What is the best way to be notified when a process has been launched & exited in an kernel extension?

I know that I can use KAuth to subscribe for a process creation (KAUTH_VNODE_EXECUTE). How about subscribing to a process cleanup?

up vote 1 down vote accepted

KAUTH_VNODE_EXECUTE isn't quite sufficient for all processes; this won't catch processes which are fork()ed without exec(). Fairly rare on OSX, but not unheard of. There is a MAC framework policy callback for fork, at least, although MAC (com.apple.kpi.dsep) is marked as unsupported by Apple, and ABI changes between major OS X versions are common.

I'm not aware of anything for shutdown, other than periodically walking through your own list of processes, looking up the proc_t for the PID in question, and checking if it's still live. Of course, if a new process with a recycled PID is detected, that also means that the previous process with the same PID has died. You may be able to infer process death from other events if you have extra information on the process in question.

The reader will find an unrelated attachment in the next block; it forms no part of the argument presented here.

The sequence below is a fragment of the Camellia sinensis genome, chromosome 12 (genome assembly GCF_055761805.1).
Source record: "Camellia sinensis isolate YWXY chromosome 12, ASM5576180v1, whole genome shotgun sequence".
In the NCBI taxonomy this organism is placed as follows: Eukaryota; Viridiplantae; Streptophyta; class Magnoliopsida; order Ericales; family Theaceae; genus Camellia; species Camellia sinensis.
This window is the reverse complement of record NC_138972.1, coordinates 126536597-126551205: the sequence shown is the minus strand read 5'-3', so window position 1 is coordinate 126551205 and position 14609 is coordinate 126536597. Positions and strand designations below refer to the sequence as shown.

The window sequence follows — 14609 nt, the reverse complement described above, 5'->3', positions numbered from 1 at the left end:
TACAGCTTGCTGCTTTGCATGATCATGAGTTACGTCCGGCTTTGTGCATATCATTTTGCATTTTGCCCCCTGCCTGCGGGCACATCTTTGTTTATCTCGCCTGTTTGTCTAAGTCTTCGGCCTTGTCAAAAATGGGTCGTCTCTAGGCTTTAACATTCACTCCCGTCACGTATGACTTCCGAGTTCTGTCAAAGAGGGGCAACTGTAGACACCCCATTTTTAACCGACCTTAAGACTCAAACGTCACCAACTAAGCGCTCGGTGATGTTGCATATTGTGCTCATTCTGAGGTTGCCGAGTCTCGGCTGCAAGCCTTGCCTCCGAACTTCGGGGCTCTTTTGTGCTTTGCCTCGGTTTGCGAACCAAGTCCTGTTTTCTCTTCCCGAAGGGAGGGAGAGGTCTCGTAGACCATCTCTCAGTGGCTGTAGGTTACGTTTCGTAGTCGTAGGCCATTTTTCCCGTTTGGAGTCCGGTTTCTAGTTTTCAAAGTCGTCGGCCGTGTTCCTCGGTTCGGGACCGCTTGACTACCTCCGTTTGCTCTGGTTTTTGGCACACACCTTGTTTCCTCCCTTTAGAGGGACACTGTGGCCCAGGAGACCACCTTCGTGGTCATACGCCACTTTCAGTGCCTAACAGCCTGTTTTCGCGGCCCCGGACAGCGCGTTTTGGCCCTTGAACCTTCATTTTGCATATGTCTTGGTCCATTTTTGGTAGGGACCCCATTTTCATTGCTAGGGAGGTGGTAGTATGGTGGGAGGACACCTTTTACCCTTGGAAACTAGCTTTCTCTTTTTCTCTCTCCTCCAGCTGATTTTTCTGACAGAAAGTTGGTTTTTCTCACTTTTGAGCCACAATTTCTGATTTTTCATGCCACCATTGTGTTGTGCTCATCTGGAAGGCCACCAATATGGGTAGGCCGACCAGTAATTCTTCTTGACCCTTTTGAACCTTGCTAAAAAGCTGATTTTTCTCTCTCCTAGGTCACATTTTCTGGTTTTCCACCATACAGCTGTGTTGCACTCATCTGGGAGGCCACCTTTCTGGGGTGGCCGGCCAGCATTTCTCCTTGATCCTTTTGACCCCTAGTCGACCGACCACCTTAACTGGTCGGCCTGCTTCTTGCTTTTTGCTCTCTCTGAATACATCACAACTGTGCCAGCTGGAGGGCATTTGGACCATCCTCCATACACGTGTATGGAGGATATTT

• based on your response, I've posted a way to get events on process shutdown as well. – Zohar81 May 17 '16 at 12:40

There's also a way to monitor the processes when exited. you can use the kernel event notification mechanism (kevent) which is part of freeBSD and supported by OS X.

the flow begin in process startup (which you can catch using the kauth or mac framework approaches). in the callback function you need to register proper event to monitor later on. This is done by setting kevent instance using EV_SET with the following arguments :

kevent.ident = pid
kevent.filter = EVFLT_PROC
kevent.flags = EV_ADD
kevent.fflags = NOTE_EXIT

in code it should look like this :

EV_SET(&ke, pid, EVFILT_PROC, EV_ADD, NOTE_EXIT, 0, NULL);
kevent(kq, &ke, 1, NULL, 0, NULL);  // registration of ke to kqueue represented by kq descriptor. 

Finally, you'll need another thread for listening to those events and catch them when the time is come (process exited), again using kevent command.

err = kevent(kq, NULL, 0, &ke, 1, NULL);
if (err == -1)
   err(1, "error in catching the event");

if (ke.fflags & NOTE_EXIT)
    printf("this is what you need ..."); 

for more details you may check the following doc

  • I think this possible in user mode but not in the kernel... because the definition of kqueue() not present in kernel mode. – hkb_macOSX Jun 27 at 13:38

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